Before “The Typography Issue,” Print offered the “Typewriter Type Issue.”
“An artificial machine or method for the impressing or transcribing of letters, singly or progressively, one after another as in writing, whereby all writing whatsoever may be engrossed on paper or parchment so neat and exact as not to be distinguished from print; that the said machine or method may be of great use in settlements and publick records, the impression being deeper and more lasting than any other writing, and not to be erased or counterfeited without manifest discovery.”
So read the first patent for a typewriter. Henry Mill, an English engineer, in June 1714 applied for and secured from Britain’s Queen Anne, this “letters patent,” based on the above description. No record of Mill’s machine exists today, but his patent wording still stands up as a description of today’s typewriter.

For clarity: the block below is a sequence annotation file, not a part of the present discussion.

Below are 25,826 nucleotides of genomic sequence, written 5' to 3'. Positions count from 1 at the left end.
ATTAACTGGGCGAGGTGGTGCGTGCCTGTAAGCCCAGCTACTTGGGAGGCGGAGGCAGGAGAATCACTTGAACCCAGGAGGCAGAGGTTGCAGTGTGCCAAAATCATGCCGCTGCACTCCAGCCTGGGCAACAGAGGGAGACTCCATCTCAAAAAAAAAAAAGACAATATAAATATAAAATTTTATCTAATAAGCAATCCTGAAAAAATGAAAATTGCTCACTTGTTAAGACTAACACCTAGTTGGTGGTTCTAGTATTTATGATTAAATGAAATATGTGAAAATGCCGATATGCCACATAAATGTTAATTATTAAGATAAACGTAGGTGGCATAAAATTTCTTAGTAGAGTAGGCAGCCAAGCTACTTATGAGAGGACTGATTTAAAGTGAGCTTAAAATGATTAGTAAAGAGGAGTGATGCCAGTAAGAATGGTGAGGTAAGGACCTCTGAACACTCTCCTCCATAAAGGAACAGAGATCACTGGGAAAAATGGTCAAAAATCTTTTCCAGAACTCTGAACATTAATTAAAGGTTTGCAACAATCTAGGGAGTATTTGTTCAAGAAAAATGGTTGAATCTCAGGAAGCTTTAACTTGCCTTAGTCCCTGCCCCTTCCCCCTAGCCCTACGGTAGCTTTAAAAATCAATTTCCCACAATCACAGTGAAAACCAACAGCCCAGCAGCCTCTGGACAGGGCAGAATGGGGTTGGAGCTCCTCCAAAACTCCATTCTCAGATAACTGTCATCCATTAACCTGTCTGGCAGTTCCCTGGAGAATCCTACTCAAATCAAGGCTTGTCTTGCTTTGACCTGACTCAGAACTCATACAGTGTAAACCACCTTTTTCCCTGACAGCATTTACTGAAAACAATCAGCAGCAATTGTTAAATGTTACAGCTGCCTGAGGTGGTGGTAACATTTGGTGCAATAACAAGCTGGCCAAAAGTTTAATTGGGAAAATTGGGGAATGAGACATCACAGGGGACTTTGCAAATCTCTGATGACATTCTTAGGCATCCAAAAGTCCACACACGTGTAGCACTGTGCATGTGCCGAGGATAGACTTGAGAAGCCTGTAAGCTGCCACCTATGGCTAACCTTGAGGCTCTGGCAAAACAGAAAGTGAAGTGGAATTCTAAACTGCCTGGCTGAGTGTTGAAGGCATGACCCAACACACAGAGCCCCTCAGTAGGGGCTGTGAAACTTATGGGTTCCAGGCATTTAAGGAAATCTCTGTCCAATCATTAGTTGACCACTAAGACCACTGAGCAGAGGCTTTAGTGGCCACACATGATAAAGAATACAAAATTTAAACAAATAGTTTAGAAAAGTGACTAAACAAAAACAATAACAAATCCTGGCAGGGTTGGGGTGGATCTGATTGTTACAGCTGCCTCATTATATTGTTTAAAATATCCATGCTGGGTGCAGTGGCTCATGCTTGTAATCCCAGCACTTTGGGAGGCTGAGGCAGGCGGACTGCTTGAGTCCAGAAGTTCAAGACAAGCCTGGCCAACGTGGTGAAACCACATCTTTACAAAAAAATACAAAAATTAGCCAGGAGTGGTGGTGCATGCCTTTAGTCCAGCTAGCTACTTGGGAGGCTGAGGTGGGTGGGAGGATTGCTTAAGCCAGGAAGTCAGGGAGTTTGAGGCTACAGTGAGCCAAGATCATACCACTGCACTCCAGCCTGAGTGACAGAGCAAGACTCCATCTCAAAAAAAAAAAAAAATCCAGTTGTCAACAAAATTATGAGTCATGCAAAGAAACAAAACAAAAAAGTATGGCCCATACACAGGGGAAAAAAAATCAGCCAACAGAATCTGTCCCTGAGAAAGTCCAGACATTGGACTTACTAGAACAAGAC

—Lawrence A. Audrain, Print June, 1952; Vol. 7 No. 3
Still with William Edwin Rudge Publisher Inc., Print‘s format moved from that of essentially a journal to a magazine. While retaining much of the same content as earlier volumes, including a feature on figurative typography, the magazine also stepped outside of the norms with an article on printmaker Josef Scharl by the Albert Einstein. This cover, by Sports Illustrated art director and illustrator Jerome Snyder (1916–1976), stretched around to the back and offered a little cognitive dissonance from the articles on classical themes, instead illustrating the variety of entries in the AIGA’s 13th Annual Exhibitions of Design and Printing for Commerce. Snyder later co-authored with Milton Glaser a popular column in New York Magazine called The Underground Gourmet.
—Steven Heller, Covering Print: 75 Covers, 75 Years
—Douglass Howell, Papermaker